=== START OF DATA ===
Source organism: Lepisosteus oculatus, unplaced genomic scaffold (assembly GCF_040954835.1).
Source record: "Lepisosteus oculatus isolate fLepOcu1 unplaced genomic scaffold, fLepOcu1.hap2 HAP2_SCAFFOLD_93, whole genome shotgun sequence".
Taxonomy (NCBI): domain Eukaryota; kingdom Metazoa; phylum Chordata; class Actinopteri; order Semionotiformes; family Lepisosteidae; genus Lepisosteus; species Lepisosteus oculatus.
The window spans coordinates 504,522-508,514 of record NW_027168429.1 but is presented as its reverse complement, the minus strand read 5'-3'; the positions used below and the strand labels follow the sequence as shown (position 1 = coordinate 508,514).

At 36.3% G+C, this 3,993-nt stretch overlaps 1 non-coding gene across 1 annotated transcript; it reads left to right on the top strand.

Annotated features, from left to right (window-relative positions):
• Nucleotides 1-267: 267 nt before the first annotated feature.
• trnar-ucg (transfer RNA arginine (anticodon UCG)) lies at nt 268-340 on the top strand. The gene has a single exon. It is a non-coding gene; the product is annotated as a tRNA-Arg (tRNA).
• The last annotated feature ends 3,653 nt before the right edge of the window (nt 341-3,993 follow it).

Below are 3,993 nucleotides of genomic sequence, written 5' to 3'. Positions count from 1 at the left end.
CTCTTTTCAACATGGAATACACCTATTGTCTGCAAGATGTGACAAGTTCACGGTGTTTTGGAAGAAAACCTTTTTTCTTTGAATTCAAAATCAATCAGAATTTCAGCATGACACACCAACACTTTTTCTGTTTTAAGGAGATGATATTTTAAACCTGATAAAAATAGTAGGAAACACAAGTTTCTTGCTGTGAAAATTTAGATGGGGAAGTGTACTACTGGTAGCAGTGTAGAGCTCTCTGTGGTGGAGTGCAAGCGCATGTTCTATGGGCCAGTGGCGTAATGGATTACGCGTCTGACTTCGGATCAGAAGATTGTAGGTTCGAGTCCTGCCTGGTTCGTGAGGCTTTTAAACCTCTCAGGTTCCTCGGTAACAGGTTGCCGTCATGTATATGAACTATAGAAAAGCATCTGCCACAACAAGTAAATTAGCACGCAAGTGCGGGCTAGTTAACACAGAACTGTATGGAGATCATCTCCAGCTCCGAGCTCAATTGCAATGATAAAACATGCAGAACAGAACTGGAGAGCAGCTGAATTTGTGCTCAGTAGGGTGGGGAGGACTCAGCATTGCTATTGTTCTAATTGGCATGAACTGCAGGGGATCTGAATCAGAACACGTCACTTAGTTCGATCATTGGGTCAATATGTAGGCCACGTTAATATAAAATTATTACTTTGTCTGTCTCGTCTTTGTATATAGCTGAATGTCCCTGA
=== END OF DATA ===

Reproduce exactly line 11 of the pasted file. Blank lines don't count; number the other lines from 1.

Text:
CTCTTTTCAACATGGAATACACCTATTGTCTGCAAGATGTGACAAGTTCACGGTGTTTTGGAAGAAAACCTTTTTTCTTTGAATTCAAAATCAATCAGAATTTCAGCATGACACACCAACACTTTTTCTGTTTTAAGGAGATGATATTTTAAACCTGATAAAAATAGTAGGAAACACAAGTTTCTTGCTGTGAAAATTTAGATGGGGAAGTGTACTACTGGTAGCAGTGTAGAGCTCTCTGTGGTGGAGTGCAAGCGCATGTTCTATGGGCCAGTGGCGTAATGGATTACGCGTCTGACTTCGGATCAGAAGATTGTAGGTTCGAGTCCTGCCTGGTTCGTGAGGCTTTTAAACCTCTCAGGTTCCTCGGTAACAGGTTGCCGTCATGTATATGAACTATAGAAAAGCATCTGCCACAACAAGTAAATTAGCACGCAAGTGCGGGCTAGTTAACACAGAACTGTATGGAGATCATCTCCAGCTCCGAGCTCAATTGCAATGATAAAACATGCAGAACAGAACTGGAGAGCAGCTGAATTTGTGCTCAGTAGGGTGGGGAGGACTCAGCATTGCTATTGTTCTAATTGGCATGAACTGCAGGGGATCTGAATCAGAACACGTCACTTAGTTCGATCATTGGGTCAATATGTAGGCCACGTTAATATAAAATTATTACTTTGTCTGTCTCGTCTTTGTATATAGCTGAATGTCCCTGA